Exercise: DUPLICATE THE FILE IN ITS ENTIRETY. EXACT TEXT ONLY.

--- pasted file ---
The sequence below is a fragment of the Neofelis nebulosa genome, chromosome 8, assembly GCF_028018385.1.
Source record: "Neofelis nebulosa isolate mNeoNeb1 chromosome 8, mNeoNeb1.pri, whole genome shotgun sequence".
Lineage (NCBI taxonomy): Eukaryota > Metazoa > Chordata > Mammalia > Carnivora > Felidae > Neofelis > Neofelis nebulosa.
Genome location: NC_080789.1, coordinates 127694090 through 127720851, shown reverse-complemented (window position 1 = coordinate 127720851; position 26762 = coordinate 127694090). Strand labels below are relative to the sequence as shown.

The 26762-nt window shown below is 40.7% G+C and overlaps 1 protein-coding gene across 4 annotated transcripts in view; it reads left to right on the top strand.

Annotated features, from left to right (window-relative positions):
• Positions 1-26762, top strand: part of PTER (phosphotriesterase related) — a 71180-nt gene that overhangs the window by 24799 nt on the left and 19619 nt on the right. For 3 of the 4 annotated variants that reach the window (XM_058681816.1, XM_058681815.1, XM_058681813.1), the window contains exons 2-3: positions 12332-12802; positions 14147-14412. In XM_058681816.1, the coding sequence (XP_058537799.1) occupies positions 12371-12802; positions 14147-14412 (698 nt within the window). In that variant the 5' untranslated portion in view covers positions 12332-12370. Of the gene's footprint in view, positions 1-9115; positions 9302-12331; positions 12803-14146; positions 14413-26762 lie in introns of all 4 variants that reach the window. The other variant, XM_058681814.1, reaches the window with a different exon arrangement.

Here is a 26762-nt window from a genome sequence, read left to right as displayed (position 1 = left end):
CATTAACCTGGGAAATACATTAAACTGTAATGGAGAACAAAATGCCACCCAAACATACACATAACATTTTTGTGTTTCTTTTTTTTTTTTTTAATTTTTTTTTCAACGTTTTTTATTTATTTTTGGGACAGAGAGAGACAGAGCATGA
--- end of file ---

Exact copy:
The sequence below is a fragment of the Neofelis nebulosa genome, chromosome 8, assembly GCF_028018385.1.
Source record: "Neofelis nebulosa isolate mNeoNeb1 chromosome 8, mNeoNeb1.pri, whole genome shotgun sequence".
Lineage (NCBI taxonomy): Eukaryota > Metazoa > Chordata > Mammalia > Carnivora > Felidae > Neofelis > Neofelis nebulosa.
Genome location: NC_080789.1, coordinates 127694090 through 127720851, shown reverse-complemented (window position 1 = coordinate 127720851; position 26762 = coordinate 127694090). Strand labels below are relative to the sequence as shown.

The 26762-nt window shown below is 40.7% G+C and overlaps 1 protein-coding gene across 4 annotated transcripts in view; it reads left to right on the top strand.

Annotated features, from left to right (window-relative positions):
• Positions 1-26762, top strand: part of PTER (phosphotriesterase related) — a 71180-nt gene that overhangs the window by 24799 nt on the left and 19619 nt on the right. For 3 of the 4 annotated variants that reach the window (XM_058681816.1, XM_058681815.1, XM_058681813.1), the window contains exons 2-3: positions 12332-12802; positions 14147-14412. In XM_058681816.1, the coding sequence (XP_058537799.1) occupies positions 12371-12802; positions 14147-14412 (698 nt within the window). In that variant the 5' untranslated portion in view covers positions 12332-12370. Of the gene's footprint in view, positions 1-9115; positions 9302-12331; positions 12803-14146; positions 14413-26762 lie in introns of all 4 variants that reach the window. The other variant, XM_058681814.1, reaches the window with a different exon arrangement.

Here is a 26762-nt window from a genome sequence, read left to right as displayed (position 1 = left end):
CATTAACCTGGGAAATACATTAAACTGTAATGGAGAACAAAATGCCACCCAAACATACACATAACATTTTTGTGTTTCTTTTTTTTTTTTTTAATTTTTTTTTCAACGTTTTTTATTTATTTTTGGGACAGAGAGAGACAGAGCATGA